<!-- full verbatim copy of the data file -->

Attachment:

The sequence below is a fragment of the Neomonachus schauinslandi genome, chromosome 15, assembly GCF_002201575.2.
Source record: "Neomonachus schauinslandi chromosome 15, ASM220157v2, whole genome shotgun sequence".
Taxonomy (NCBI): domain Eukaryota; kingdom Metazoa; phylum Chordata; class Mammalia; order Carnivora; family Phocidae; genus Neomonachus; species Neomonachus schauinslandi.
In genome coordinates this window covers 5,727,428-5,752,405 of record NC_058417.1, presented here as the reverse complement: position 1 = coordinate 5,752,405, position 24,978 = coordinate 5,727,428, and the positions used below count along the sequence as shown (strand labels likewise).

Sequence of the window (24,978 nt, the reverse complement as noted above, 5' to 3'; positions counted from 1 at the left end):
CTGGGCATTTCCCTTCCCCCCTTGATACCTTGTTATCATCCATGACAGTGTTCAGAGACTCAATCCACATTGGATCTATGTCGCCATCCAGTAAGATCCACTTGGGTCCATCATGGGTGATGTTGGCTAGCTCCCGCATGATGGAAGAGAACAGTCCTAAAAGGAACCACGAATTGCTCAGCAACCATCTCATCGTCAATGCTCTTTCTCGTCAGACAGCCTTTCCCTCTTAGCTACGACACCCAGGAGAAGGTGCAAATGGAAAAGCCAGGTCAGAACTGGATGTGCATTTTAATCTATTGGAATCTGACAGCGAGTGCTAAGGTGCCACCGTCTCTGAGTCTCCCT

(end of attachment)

The sequence below is a fragment of the Neomonachus schauinslandi genome, chromosome 15, assembly GCF_002201575.2.
Source record: "Neomonachus schauinslandi chromosome 15, ASM220157v2, whole genome shotgun sequence".
Taxonomy (NCBI): domain Eukaryota; kingdom Metazoa; phylum Chordata; class Mammalia; order Carnivora; family Phocidae; genus Neomonachus; species Neomonachus schauinslandi.
In genome coordinates this window covers 5,727,428-5,752,405 of record NC_058417.1, presented here as the reverse complement: position 1 = coordinate 5,752,405, position 24,978 = coordinate 5,727,428, and the positions used below count along the sequence as shown (strand labels likewise).

Sequence of the window (24,978 nt, the reverse complement as noted above, 5' to 3'; positions counted from 1 at the left end):
CTGGGCATTTCCCTTCCCCCCTTGATACCTTGTTATCATCCATGACAGTGTTCAGAGACTCAATCCACATTGGATCTATGTCGCCATCCAGTAAGATCCACTTGGGTCCATCATGGGTGATGTTGGCTAGCTCCCGCATGATGGAAGAGAACAGTCCTAAAAGGAACCACGAATTGCTCAGCAACCATCTCATCGTCAATGCTCTTTCTCGTCAGACAGCCTTTCCCTCTTAGCTACGACACCCAGGAGAAGGTGCAAATGGAAAAGCCAGGTCAGAACTGGATGTGCATTTTAATCTATTGGAATCTGACAGCGAGTGCTAAGGTGCCACCGTCTCTGAGTCTCCCT